Raw. Grimey. Violent. Park Chan-wook’s Oldboy is not for the squeamish. This fast paced Korean thriller, whilst perhaps not the most intelligent film, will have you glued to your seat, hungry to uncover the mysteries behind protagonist Oh Dae-Su’s vexing predicament.
After being acquitted for drunken behaviour on the night of his daughter’s birthday, Korean businessman Oh Dae-Su (a somewhat debauched individual) is abducted and imprisoned in an apartment-like cell for 15 years. With no knowledge of his captors, and with no reason as to why he is being imprisoned, Oh Dae-Su slowly begins to deteriorate, as he struggles to keep mind and body together. A television and a daily ration of dumplings become Oh Dae-Su’s only sense of grounding as he suffers through this tortuous period of suspended illogical uncertainty. Dae-Su’s inner monologue in conjunction with some truly amazing work from actor Choi Min-Sik, lend a distressing quality to these scenes. Not to mention a disturbing painting that hangs on his cell wall of an ogling, creepy-smiling figure that torments Dae-Su with the caption “laugh and the world laughs with you, weep and you weep alone”. Eventually accepting his situation, Oh Dae-Su begins to train his mind and body by working out and carving a tunnel out of his cell. 15 years pass and with no warning Oh Dae-Su wakes up outside on top of an apartment block with an unquenchable thirst for revenge on his sadistic captor.
This notion of revenge underpins the whole piece and becomes the only real sense of moral worth in an otherwise largely voyeuristic sensory exhibition. Without such an intriguing opening setting up Oh Dae-Su’s quest to find out why this happened to him, it doesn’t feel like there is much else here. There is no denying (as I’ve stated earlier) the great entertainment value, but as it progresses the ever growing presence of ‘so what?’ seems to loom, only becoming more apparent and inescapable. That said, there are scattered moments that definitely appeal to some higher order of thinking but all in all, this is a thriller of gratification. And there’s nothing wrong with that.
On the night of his release Oh Dae-Su meets a beautiful young sushi chef named Mi-Do and together they set about finding out why this happened to Oh Dae-Su. In time, He comes face to face with his captor Lee Woo-Jin but restrains from killing him until he finds out why he was tormented for 15 years. Woo-Jin gives him an ultimatum: 5 days to find out why he did this to him or else Mi-Do (his new love) will die.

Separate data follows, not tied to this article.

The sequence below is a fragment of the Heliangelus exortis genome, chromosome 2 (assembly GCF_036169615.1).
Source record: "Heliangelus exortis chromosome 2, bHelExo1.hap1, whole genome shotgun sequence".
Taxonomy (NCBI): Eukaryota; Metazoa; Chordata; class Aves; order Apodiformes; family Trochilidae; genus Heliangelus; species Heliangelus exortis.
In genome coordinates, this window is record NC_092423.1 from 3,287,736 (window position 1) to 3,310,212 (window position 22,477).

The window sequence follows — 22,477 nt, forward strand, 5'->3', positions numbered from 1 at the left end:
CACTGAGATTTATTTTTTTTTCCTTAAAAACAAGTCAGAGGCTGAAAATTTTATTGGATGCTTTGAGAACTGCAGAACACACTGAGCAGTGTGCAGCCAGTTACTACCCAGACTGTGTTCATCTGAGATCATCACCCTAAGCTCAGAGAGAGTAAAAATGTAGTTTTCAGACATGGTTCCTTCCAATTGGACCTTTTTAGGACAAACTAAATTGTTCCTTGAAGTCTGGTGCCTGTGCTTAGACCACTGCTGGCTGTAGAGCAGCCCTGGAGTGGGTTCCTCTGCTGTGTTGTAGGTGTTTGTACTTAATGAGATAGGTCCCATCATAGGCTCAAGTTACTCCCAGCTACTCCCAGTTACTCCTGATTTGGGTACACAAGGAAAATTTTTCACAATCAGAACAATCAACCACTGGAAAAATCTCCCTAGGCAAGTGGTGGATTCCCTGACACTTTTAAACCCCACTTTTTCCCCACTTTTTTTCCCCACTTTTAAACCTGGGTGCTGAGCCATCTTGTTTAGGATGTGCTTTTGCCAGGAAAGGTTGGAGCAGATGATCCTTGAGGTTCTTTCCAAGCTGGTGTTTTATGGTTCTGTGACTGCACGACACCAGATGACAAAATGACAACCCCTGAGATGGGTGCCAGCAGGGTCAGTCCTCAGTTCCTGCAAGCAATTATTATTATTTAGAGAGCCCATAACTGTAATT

Some great composition places this film within an atmosphere of heroic-nihilism, in particular the way its shot. You can’t help but route for Oh Dae-Su as he works his way to the truth with a clenched fist. You’ll watch some masterfully shot scenes of Dae-Su employing some truly coldblooded brawler skills learnt during his time in captivity and you can’t deny that in these scenes he’s cast like the ultimate anti-hero, and you’ll love him. But at the same time this sense of futility, that things are out of Dae-Su’s hands no matter what he does, and an ending that is so messed up for Dae-Su, establishes an air of nothingness. A sense of ‘the damage has already been done’ pointlessness that no matter what level of revenge Dae-Su gets, it will never be the same again, hangs heavy. And I think this generally reflects the film as a whole; Great entertainment, but a bit of ‘what’s the point?’.
This is a good film. It’s definitely one for psychological thriller lovers and for those with an appetite for sadism, violence and voyeurism. If you’re looking for an intellectual, moving and emotional film then move right along. However, if you’re open for some downright heavy entertainment that will really give you a good knock then hop off here.